Earlier today, my ten-year-old son had guitar practice. When I reminded him of the class, he grumbled and looked annoyed, yet he’s really enjoying learning the guitar. After every lesson, he proudly tells me what he learned, and is excited about the next lesson to come. So why does he grumble when it’s time to go?
I love to write. I’m about to publish my first novel. Before it‘s published, however, I need to add a new chapter that I’ve decided will help flesh out a particular character just a little more and tie up a loose end I left untied in the original manuscript. I’ve been putting off penning this additional chapter for over a week. I enjoy writing, I love the characters I’ve created, and look forward to adding the first new chapter to my novel since it was originally written in 2004. Am I stuck for ideas? Nope. So why haven’t I done it? I think it’s for the same reason that my son grumbles about guitar class. There are too many distractions, too many opportunities to do something else. There’s always a Facebook status to check, or a super hero to level up in the MMO I play, City of Heroes. Or, in my son’s case, there’s always a new video to watch about Mine Craft.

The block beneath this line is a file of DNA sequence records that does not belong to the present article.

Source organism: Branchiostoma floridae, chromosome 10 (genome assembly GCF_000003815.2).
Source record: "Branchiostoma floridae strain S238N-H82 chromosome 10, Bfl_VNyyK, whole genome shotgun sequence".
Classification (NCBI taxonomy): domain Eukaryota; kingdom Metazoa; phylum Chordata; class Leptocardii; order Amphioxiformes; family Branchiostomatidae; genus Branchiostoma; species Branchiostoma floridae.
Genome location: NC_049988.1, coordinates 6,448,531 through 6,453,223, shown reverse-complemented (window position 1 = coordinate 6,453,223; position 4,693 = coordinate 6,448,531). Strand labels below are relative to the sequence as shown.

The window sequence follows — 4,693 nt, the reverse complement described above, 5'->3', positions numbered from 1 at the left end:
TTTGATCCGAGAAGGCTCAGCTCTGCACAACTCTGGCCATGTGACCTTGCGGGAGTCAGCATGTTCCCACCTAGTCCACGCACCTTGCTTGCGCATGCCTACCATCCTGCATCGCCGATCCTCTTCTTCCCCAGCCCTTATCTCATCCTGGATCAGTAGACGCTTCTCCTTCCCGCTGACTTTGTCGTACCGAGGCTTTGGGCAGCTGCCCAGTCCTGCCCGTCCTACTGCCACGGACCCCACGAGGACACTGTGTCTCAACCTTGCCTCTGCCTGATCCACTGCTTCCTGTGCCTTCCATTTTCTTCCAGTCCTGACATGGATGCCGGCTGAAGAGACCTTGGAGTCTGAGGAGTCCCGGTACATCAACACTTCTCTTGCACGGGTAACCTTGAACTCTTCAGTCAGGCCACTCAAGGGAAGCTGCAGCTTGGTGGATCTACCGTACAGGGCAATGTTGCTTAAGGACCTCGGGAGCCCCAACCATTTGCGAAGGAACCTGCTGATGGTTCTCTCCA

And so, instead of jumping right into that chapter, I decided to blog about the whole “putting off” thing. Oops! I guess that’s just another way of procrastinating, isn’t it? So if distractions abound, and they do, what is the solution? Swear off Facebook for a week? Cancel cable television? I’m not sure. Now if you’ll excuse me, I’m going to go play a few Facebook games and give myself time to think about it.